Every one of us, whether we are a sibling, parent, teacher, spouse, friend, coach, teammate, boss, co-worker, mentor, or community leader has a responsibility to nurture others.
The word nurture comes from the Latin term to feed and to nourish; and in the late 18th century it was expanded to mean, “to promote and develop”.
Had the definition not changed, my Mother, who passed away in November, would not have qualified to be called a nurturer, she was a terrible cook, and thanks to my Dad’s culinary skills, my four brother’s and I did not starve.
Under the ‘new’ definition however, Mom was a remarkable nurturer of my brothers’ and countless other young people’s minds, souls, and spirits. In my eulogy to her, I tell the story of her life in the context of how wonderfully she nurtured us.
Of Maslow’s hierarchy of needs, only the basic needs of physiology address the origin of the word nurture; the other three - safety, love/belonging, esteem and self-actualization address the expanded definition “to promote and develop”. These “promote and develop” needs relate to everyone. To fully understand this, I suggest you, as I did in recognizing my mother as a nurturer, reflect on how you were nurtured, remembering that those you have any responsibility for need to be nurtured, too.
Much of what you do to nurture the “promote and develop” needs of others require human interactions. Unfortunately for a variety of reasons, this is outside of most people’s comfort zones.
We are living in an age where technology has changed the way we live, learn, work, play and even worship. There is no question that advance of technology has many positive aspects. However, what overshadows the positives is the diminishment of the human element, particularly as it pertains to people’s ability to and comfort in having civil critical discussions.
When we add to this the command and control approach embraced by people in leadership positions, people who need to have the “promote and develop” nourishment are left to starve.
In a recent Mental Health America survey, sponsored by the Faas Foundation, called Mind the Workplace, we found that two thirds of North American workers cannot rely on their supervisors for support when things go wrong. Furthermore, almost the same numbers of people have the same feelings about their co-workers. A recent USA Today survey found that 80 percent of employees, including managers feel they could do their jobs without managers. Given that the primary role of a manager is to nurture, these statistics speak volumes about the lack of nurturing occurring in the boss/subordinate relationship.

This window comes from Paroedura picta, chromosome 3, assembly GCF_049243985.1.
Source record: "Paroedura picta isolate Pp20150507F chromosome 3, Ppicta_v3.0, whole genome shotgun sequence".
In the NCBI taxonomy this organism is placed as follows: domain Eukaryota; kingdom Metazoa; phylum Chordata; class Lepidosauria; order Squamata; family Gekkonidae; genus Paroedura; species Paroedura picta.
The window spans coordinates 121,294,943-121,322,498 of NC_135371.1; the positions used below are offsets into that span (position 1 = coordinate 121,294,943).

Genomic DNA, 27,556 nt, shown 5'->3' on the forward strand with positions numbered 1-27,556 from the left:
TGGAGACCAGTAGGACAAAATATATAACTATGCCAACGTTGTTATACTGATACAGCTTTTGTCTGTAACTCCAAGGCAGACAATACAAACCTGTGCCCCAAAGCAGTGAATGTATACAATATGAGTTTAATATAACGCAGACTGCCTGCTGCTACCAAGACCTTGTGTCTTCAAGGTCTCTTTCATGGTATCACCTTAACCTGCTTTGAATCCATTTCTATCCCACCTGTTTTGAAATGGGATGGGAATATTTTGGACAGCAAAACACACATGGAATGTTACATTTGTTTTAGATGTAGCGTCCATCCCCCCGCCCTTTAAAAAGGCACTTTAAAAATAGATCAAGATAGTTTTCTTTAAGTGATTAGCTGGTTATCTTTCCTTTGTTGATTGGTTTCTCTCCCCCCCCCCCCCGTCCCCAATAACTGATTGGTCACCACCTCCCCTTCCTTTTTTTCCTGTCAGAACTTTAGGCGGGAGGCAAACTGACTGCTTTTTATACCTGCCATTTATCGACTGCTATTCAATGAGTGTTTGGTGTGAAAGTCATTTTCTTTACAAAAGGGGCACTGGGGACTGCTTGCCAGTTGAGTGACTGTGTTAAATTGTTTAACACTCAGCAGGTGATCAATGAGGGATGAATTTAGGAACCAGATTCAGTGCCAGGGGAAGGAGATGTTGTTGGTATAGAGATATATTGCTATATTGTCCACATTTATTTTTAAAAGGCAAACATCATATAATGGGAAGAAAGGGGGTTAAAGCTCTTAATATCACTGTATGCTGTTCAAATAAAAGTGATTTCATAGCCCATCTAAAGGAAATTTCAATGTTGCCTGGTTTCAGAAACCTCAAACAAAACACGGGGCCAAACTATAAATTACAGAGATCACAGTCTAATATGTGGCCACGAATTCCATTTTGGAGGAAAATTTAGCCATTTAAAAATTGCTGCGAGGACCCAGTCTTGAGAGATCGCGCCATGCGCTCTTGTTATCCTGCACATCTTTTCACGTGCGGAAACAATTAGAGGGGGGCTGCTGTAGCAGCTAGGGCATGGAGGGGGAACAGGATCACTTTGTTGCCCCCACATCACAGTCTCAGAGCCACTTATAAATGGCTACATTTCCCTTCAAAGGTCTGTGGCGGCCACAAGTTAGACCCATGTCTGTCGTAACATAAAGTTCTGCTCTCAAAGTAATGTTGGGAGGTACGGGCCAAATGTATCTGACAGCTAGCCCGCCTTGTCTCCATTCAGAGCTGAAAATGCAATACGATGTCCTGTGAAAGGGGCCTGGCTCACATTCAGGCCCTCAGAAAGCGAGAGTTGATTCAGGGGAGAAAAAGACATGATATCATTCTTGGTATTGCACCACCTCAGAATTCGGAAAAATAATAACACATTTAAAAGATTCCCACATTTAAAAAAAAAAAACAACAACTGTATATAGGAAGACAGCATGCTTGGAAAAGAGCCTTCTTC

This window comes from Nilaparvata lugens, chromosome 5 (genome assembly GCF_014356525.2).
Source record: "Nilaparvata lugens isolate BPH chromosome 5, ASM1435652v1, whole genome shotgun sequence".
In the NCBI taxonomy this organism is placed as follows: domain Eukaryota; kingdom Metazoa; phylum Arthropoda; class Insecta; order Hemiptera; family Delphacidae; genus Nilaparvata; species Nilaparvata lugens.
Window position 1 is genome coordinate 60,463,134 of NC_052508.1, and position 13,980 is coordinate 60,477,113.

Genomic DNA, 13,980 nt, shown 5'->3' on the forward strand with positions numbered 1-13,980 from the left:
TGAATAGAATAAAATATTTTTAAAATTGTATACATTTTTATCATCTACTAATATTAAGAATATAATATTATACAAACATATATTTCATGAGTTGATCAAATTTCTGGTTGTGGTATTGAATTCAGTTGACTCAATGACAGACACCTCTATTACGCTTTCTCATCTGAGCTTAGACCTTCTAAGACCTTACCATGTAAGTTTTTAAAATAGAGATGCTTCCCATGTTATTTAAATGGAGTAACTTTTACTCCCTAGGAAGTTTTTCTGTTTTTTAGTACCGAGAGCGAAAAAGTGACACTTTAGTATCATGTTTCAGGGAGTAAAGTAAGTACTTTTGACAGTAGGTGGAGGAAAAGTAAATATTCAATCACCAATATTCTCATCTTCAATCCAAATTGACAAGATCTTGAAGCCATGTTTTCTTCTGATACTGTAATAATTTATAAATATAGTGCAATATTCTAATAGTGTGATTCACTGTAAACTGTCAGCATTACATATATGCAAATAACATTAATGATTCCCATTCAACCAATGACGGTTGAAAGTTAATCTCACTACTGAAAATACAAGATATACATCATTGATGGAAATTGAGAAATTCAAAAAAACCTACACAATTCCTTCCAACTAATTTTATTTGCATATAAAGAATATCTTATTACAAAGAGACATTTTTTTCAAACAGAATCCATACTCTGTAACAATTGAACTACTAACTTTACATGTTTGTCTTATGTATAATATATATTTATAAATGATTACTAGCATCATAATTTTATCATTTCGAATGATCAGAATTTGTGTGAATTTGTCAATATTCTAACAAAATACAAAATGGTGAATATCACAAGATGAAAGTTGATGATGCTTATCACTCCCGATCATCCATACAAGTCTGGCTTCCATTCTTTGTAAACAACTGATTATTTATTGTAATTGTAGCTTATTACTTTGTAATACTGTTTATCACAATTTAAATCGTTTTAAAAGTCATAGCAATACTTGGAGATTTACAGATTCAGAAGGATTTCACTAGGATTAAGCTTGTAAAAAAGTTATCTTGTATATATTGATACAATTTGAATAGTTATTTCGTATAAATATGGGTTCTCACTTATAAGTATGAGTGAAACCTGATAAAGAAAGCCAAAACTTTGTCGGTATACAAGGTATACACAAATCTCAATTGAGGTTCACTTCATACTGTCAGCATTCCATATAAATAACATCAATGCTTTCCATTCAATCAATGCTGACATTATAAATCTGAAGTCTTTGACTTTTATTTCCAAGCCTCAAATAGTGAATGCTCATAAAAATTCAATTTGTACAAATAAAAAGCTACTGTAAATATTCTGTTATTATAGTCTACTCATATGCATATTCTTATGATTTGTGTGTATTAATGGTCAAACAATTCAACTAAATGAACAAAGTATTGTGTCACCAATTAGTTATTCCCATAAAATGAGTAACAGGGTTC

J.R.D. Tada addresses this when he wrote, “No institute of science and technology can guarantee discoveries or inventions, and we cannot plan or command a work of genius at will. But do we give sufficient thought to the nurture of the young investigator, to providing the right atmosphere and conditions of work and full opportunity for development? It is these things that foster invention and discovery.”
The research I conducted for my book, ‘From Bully to Bull’s Eye - Move Your Organization Out of the Line of Fire’, indicates that for most people, the only communication that occurs between a manager and subordinate is the dreaded annual or semi-annual review, or when things go south. This dynamic is not exactly nourishing, nor does it encourage psychologically safe workplaces.
As an expert in organizational dynamics, I can assert what is being fed to these people is more poisonous and toxic than nurturing, which kills the motivation for development and aspirations. What it also kills is the motivation to nurture others - kind of an ethic of reciprocity in reverse.
The Yale Centre for Emotional Intelligence, in a survey of 20,000 high school students, found that 70 percent of the respondents were tired, bored and stressed. Doing a deep dive on this, they found that the main reason for this was standardized testing. At some point in time, the curriculum has shifted to the extent that proportionately more time is spent teaching kids how to pass tests than teaching them how to learn, leaving these students starving for their “promote and develop” needs. In the words of Dolly Levi to her suitor Horace Vandergelder in ‘Hello Dolly’, “Money is like manure, you have to spread it around to make young things grow.”
Here are some tips on how to nurture:
. Understand your “promote and develop” needs. This understanding of your sense of self, positions you to understanding the needs of others. Also this will give rise to nurture yourself.
. Reflect on how your “promote and develop” needs were nurtured by others. These examples will help you apply with others.
. Understand how people you have a responsibility for feel (and why they feel the way they do). What makes them - happy, sad, angry, frustrated, fulfilled, motivated, depressed, anxious, satisfied etc. What you will likely find is these emotions will reconcile with yours.
. Teach rather than lecture.
. Other than sending information, communicate person-to-person, ideally face-to-face.
. Make those you nurture comfortable in having critical discussions, reinforcing ‘it’s ok to disagree’.
. Be open, honest and direct in your communications.
. Be empathetic.
. Practice active listening.
. Allow those you nurture to nurture you.
Andrew Faas is the author of ‘From Bully to Bull’s Eye - Move Your Organization Out of the Line of Fire’, and is a Public Voices Fellow at Yale University.
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